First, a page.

How to change the spark plug on your 993
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The skill level of this project is a 6 in a scale level of 1-10 (10 being the most difficult)

There are a total 12 spark plugs in a 993 engine, if you started with the left side (driver's side) and felt it was a walk in the park, you are right.  The nightmare starts on the right side.  Plan on spending at least 4 hours of your time even with the right combination of sockets, extensions and universal joints.  The rule about changing spark plugs in a tight spot is that you want to the minimal number of universal joints, what you want is to get the best direct feel of the plug when you torque it down.  Forget about using a torque wrench on this job, there are only half of the plugs you can get to with a direct extension in order for your to apply the correct torque setting with a torque wrench.  The torque setting on a torque wrench is useless when it is  used in conjunction with an universal joint.  The best way to do this is by feeling.  I was always told to turn the plug 1/4 turn after it is moderately tighten.

Spark Plug Information
Contributed by Chris Price

There seem to be 2 manufacturers used by Porsche: Bosch and Beru
Owners Manual states use either Type FR 6 LDC or FR 5 DTC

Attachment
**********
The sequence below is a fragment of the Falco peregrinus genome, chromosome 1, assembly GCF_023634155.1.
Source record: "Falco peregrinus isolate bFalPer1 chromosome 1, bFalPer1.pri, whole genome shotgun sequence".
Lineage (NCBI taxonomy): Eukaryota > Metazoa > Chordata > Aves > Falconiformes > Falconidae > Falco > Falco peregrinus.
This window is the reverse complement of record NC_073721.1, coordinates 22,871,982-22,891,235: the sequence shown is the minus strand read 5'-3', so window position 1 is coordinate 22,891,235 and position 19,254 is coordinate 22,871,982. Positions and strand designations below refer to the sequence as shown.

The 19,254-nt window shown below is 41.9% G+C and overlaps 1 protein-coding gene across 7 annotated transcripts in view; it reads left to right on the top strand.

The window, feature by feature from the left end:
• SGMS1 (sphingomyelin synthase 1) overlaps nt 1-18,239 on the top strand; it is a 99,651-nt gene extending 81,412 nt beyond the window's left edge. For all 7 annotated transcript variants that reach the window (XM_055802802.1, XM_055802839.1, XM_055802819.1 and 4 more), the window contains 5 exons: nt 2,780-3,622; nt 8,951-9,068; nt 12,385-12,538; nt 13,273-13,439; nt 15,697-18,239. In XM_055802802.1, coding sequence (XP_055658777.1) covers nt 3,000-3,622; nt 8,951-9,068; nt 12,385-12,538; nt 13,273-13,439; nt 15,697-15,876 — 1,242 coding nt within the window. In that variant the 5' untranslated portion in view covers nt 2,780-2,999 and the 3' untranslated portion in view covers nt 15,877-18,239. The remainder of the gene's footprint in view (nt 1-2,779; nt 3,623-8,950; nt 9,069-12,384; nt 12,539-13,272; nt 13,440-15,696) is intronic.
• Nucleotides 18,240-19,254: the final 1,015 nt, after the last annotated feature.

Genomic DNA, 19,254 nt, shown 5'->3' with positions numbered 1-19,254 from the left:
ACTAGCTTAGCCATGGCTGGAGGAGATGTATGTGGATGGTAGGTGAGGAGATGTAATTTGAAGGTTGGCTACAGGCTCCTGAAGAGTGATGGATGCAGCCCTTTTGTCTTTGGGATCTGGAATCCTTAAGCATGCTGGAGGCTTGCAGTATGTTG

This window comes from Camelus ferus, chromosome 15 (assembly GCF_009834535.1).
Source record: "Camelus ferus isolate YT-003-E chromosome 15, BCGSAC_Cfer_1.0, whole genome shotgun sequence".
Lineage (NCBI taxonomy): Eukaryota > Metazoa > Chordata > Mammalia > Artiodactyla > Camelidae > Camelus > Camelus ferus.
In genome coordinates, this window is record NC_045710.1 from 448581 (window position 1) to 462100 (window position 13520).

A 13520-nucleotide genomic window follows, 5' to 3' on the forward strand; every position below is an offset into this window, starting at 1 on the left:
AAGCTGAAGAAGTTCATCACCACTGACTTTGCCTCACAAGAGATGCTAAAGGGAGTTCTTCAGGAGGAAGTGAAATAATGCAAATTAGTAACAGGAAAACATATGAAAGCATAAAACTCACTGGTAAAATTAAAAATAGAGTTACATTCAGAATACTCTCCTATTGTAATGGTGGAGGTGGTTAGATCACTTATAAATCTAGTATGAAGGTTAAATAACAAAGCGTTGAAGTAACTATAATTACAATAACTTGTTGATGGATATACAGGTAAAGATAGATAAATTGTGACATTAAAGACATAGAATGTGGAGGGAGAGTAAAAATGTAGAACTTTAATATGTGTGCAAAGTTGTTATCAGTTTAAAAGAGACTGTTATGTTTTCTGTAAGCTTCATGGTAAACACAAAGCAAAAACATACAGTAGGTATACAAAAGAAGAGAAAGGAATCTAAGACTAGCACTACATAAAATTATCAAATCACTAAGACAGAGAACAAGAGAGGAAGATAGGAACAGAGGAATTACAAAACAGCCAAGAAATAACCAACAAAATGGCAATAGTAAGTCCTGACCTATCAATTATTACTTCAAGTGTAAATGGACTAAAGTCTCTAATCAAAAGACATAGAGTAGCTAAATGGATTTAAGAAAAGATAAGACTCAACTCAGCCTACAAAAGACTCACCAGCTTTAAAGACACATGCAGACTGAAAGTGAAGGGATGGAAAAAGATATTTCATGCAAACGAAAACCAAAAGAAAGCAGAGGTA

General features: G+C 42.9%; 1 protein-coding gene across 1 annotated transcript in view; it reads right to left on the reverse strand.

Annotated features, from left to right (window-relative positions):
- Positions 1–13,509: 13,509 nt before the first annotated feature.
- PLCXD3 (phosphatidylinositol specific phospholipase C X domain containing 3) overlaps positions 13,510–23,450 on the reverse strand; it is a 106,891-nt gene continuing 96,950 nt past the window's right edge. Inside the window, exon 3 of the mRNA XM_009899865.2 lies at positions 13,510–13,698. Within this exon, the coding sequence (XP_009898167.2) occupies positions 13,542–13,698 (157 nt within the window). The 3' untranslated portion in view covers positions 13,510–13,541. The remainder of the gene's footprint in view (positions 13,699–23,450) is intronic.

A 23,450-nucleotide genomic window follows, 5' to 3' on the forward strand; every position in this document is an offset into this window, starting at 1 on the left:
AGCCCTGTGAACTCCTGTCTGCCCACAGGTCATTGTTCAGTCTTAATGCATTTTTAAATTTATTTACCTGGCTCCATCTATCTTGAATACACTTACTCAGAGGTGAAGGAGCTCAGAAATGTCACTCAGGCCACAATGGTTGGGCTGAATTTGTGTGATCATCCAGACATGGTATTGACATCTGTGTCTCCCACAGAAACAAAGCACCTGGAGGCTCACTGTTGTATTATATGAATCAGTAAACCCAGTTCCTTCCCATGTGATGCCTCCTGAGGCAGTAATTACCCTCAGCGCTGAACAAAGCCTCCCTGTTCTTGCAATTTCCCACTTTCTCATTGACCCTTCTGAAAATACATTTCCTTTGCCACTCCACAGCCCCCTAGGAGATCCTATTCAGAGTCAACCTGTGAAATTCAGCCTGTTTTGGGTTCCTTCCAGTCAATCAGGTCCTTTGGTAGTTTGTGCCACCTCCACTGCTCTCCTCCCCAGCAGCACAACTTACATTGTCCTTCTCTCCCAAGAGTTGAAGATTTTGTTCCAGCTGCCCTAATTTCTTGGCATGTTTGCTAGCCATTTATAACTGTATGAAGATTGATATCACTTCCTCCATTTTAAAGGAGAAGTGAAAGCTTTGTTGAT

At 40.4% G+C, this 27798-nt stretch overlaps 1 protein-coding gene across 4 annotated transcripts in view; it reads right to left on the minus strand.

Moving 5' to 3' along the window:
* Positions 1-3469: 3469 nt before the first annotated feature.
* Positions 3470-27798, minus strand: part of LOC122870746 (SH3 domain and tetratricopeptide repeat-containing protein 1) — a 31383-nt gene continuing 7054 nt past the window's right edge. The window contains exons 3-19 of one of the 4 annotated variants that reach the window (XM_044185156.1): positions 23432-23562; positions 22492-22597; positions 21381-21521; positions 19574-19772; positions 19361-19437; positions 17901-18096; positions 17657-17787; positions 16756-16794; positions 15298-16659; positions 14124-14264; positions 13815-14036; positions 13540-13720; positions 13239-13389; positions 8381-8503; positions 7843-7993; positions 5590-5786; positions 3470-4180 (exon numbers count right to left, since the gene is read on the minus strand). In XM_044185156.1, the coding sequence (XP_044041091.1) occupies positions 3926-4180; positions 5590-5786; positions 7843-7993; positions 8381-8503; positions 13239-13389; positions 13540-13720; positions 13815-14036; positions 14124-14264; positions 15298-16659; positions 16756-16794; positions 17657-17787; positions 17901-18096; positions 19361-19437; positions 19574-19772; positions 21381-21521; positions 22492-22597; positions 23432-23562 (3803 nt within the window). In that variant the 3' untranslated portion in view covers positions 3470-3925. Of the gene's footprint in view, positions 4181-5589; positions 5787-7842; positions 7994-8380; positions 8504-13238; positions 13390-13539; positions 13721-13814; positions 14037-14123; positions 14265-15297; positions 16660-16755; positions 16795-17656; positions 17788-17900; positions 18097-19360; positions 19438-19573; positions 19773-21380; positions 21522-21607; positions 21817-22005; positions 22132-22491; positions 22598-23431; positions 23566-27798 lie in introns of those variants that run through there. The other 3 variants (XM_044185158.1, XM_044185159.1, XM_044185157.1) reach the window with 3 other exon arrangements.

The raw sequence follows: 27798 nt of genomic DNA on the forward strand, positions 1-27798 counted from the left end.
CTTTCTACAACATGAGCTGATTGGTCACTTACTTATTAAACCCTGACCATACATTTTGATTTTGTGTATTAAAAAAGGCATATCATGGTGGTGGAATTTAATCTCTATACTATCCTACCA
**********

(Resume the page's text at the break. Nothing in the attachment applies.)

Porsche dealers supply the following:
** 993 Carrera and Carrera 4 **
PN# 999 170 182 90 or PN#999 170 183 90
Manufacturer: Bosch or Beru
Type FR 5 DTC (stamped on plug)
3 electrodes
Gap 0.7mm
** 993 Twin Turbo **
PN# 999 170 195 90
Manufacturer: Beru
Type 14F 6 LDU (stamped on plug)
2 electrodes
Gap 0.8mm
Now, CAUTION, the dealer first supplied me - included within a 993 maintenance kit, with the right part # for 993 Carrera, the 993 Twin Turbo 2 electrode plugs.  Not sure whether these would be OK or not - suspect not, since they had a radically different gap (ranging from .75mm to .85mm, compared to the 0.7mm per Owners Manual) and also, I think, a different heat rating.
So lesson is, check your part no against above - or if non-Porsche supplied aftermarket at least make sure the plugs are 3-electrode Type FR 5DTC
And, finally, all have told me the plugs should be pre-gapped from the factory.  Checking my 3-electrode ones, they all seem pretty close to 0.7mm spec.  However, as mentioned, the 2-electrode plugs were all over the shop gap-wise.  So worth checking - after all the plugs can be knocked about and bent in transit etc.  But I wouldn't attempt to gap the 3-electrode ones - if they were far off just return for a replacement.  Plugs are at least cheap.

Jack the rear of the car up prior to the starting of this DIY, later you will know why it is necessary to jack it up first.  For instruction on how to jack the rear of your car up please refer to the DIY section on "How to jack your car up".  After it is safly on jack stands remove your engine under tray if it is still in place.

First you will need to remove the heater ducts that are blocking your way on the left side of the motor (driver's side), please refer the the distributor cap replacement section in my DIY to find out how to remove the heater ducts.